I am going to get cancer.
That’s not a guess or a death wish; it’s an almost-certain fact I live with every day. Of my grandparents, three of them had cancer. It killed two of them. Breast, lung, colon, and a few other cancers climb through my family tree like kudzu. According to the American Cancer Society, just over 11 million Americans have cancer right now. The country’s population hovers at just over 300 million, so that’s about three percent of Americans who are battling defective cells that may or may not kill them.
That may not sound like a lot, but the probability that you or I will get cancer is pretty significant. The American Cancer Society tells me I have a one in eight chance of getting breast cancer. So does any woman reading this column. Add in my myriad of risk factors and the odds skyrocket. As for the men, you have even worse odds: one in six of you will get prostate cancer and half of all men will get cancer in their lifetime. One out of every three women will get some form of cancer as well. Suffice to say, the odds are not good. You have a better chance of winning at craps in Vegas than avoiding knowing someone who has, will have, or has had cancer.
Cheery, huh? I can shovel enough dark green vegetables in my mouth to feed a small country, religiously grope myself in the shower every month as I check for lumps and irregularities, and spend so much time in spinning classes that I don’t even know what my resting heart rate is anymore… and still get cancer. Worse, I can still die from cancer.
When I was young I didn’t care. I figured we all had to go sometime. I smoked menthol cigarettes between courses of fried cheese, hot dogs, and potato skins loaded with bacon, reasoning that since I could get hit by a bus tomorrow, what was the point?
And then people I loved started to die way too young. And I got the point real quick.
I have three aunts. One of them – my godmother – was diagnosed with breast cancer in her 50s. She ate healthy, had no family history of breast cancer, and didn’t smoke. Aside from my own mother, she was the best woman I have ever known.
You know where this is leading, right? She lost her fight with breast cancer a few years after her diagnosis. Sometimes I forget she’s gone. Other times I remember all too well. Her pain, I assume and hope, has ended, but her husband, children, and mother still feel it very keenly.
I have another aunt battling cancer right now, and she’s in her 50s as well. I would do anything to see her beat the cancer. I’m certain her three children – all of whom still live at home – feel the same way.
I’m tired of watching people I love die. I’ve had two bosses killed by cancer, one in her 40s and one in his 50s. I know a few survivors, too, but I’ve known more people who didn’t survive. While I can’t say I loved everyone who died, or even that I was particularly close to them, they all had one thing in common: someone loved them as much as I loved my godmother and grandparents. Someone still thinks about them and forgets – momentarily, at least – that they can’t pick up the phone and hear their voice.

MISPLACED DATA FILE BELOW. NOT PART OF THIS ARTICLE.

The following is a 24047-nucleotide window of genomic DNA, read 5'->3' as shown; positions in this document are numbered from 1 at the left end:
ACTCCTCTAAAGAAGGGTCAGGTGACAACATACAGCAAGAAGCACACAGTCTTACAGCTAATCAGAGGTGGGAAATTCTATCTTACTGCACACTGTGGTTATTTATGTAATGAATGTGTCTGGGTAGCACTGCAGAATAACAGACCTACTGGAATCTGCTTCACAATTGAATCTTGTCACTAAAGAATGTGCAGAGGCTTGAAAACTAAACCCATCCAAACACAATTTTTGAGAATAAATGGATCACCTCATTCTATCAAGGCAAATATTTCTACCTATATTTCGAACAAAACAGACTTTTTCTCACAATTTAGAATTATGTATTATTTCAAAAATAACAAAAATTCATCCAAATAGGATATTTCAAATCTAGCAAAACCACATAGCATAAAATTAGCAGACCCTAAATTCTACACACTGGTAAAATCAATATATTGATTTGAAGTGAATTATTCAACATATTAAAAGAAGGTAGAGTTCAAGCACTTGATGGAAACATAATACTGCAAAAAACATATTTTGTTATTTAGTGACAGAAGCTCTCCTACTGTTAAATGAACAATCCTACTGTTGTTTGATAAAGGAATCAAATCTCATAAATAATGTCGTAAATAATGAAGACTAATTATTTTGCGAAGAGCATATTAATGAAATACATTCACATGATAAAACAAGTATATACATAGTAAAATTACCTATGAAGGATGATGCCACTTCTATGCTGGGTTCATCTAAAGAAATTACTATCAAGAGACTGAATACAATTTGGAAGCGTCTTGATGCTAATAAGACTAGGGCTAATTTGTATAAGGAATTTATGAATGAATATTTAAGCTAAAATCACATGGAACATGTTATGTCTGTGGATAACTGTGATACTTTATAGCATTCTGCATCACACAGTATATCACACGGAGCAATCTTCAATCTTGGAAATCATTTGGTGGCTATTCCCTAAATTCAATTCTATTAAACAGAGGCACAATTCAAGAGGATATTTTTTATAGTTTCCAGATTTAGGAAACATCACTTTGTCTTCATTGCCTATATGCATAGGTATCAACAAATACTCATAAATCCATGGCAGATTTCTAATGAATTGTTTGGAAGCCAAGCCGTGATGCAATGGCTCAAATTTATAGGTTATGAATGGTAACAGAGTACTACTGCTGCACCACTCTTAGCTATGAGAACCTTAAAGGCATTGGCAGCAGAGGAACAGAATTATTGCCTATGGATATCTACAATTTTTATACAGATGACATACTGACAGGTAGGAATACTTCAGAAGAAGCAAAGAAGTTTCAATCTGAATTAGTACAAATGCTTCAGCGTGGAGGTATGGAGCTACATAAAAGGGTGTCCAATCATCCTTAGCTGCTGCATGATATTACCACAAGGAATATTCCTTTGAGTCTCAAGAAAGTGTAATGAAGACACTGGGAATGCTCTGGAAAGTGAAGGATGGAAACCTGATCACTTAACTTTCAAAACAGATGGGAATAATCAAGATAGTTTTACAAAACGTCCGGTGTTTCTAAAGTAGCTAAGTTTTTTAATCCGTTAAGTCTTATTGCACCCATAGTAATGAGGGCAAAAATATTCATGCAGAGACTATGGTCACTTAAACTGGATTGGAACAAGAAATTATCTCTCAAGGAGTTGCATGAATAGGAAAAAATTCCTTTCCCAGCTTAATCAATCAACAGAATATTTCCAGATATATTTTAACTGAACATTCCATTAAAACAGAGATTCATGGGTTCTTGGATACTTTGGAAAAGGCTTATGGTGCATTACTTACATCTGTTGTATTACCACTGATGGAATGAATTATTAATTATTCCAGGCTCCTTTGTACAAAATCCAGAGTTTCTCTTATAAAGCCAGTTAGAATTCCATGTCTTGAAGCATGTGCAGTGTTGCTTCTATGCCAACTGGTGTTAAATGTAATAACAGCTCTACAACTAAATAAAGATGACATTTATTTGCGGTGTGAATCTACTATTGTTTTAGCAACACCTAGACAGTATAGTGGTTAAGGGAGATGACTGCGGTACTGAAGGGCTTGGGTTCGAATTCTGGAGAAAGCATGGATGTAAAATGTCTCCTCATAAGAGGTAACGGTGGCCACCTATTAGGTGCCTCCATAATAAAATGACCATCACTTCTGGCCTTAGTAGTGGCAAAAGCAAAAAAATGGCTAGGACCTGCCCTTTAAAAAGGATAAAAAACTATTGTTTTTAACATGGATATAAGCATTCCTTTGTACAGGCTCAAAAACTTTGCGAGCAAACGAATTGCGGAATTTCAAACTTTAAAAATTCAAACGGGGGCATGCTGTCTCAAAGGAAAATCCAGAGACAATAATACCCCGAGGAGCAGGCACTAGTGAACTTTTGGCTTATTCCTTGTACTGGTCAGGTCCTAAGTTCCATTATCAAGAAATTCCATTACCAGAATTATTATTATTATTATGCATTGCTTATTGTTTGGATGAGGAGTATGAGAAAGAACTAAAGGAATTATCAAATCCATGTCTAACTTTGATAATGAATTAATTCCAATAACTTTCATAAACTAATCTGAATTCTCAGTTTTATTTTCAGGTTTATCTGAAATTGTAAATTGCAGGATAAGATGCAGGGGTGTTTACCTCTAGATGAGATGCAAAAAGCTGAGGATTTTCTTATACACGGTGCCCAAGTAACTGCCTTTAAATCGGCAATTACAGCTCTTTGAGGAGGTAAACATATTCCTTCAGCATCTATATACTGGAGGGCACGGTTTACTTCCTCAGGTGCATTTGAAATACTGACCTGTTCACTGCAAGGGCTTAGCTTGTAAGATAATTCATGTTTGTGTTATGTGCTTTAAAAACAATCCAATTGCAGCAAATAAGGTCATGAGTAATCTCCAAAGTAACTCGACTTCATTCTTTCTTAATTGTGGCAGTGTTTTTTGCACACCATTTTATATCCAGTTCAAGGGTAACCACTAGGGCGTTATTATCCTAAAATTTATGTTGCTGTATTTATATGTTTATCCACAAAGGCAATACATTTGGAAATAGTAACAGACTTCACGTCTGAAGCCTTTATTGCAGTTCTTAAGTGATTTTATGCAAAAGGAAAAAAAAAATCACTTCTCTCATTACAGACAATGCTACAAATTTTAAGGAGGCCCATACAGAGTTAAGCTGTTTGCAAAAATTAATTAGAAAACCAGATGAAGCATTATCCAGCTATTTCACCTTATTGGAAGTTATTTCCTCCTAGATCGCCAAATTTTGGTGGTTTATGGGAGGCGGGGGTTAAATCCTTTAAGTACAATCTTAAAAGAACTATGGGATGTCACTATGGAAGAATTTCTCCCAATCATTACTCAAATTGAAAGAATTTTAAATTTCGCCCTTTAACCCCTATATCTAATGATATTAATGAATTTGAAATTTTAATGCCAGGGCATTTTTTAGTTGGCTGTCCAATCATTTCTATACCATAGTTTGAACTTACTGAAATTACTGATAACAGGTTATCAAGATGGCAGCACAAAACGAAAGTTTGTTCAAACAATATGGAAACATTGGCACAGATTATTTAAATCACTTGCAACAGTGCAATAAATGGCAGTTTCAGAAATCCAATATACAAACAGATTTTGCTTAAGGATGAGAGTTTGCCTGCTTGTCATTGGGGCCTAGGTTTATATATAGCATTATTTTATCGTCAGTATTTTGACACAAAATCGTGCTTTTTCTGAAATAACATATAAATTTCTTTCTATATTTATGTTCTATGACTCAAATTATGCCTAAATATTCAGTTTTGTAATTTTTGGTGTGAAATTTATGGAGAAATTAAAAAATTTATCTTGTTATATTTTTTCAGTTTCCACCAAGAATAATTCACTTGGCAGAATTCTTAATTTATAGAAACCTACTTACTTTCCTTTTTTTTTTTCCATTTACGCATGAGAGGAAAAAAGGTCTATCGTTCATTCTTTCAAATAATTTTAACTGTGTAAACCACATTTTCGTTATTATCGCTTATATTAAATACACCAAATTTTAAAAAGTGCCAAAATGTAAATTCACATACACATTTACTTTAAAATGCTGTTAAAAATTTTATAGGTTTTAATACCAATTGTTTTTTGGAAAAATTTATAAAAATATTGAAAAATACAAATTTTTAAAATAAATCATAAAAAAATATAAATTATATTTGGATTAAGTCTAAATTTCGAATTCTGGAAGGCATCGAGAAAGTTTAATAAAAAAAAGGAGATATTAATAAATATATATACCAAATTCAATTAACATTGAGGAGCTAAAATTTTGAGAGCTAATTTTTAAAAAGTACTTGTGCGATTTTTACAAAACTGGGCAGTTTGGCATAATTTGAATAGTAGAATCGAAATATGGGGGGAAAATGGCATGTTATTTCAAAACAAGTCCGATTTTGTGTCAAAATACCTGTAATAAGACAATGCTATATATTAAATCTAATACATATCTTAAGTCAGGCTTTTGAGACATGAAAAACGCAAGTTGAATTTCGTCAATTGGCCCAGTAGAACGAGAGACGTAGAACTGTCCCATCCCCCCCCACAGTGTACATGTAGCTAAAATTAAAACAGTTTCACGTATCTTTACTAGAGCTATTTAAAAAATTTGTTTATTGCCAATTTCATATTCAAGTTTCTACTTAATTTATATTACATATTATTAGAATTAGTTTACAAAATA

You think that’s lousy? It is. We’re not very good at curing cancer, either. One out of every four American men will die from cancer, as will one out of every five American women. That means that in my circle of friends, one of us- possibly two of us- will die from cancer. Dying doesn’t scare me; I just don’t want to do it. The thought that somebody I love will get cancer and die from it? THAT terrifies me.
For now, there’s not much I can do. If I think about it too much, I’ll go crazy. I neglected to get my MD, so odds are I’m not going to be the one to find a cure.
It’s not uncommon, I’ve read, to feel powerless in the face of a disease as monumental as cancer. Indeed, as each of my relatives succumbed to these fast-growing cells, the only two things they had the power to do were live every moment they could. Then they had the power to die. Those of us left didn’t feel like we had any power at all.
The only thing I can think to do seems so removed from finding a cure, but it’s all I have. I can walk in this spring’s Relay For Life (April 9 and 10). The Gabber is, for the first time ever, sponsoring a team in Gulfport. The writers are walking, taking turns to keep someone on the track all night. We want you to walk, too. If you’ve formed or joined a team already, fantastic. If you don’t have a team but you want to walk, we’d love to have you join us; everyone is welcome. If you’d rather send money, you can. To donate money or join our team, click on the link for Relay For Life on The Gabber’s web site (www.TheGabber.com) and search for our team, aptly named “The Gabber.”
There is no minimum to join; The Gabber’s already taken care of the minimum fundraising amount. We’d love to raise more money, though, because the money goes to the American Cancer Society, a group that funds more cancer research than any other private agency in the United States. They make sure that the money we raise goes to doctors and chemists and anyone else who can help find a cure for cancer.
That cure can’t come fast enough. Preferably in my lifetime, because I don’t care that I’m getting older, but I don’t want to lose anyone else I love.
Contact Cathy Salustri at Cathy@TheGabber.com.
I am going to get cancer.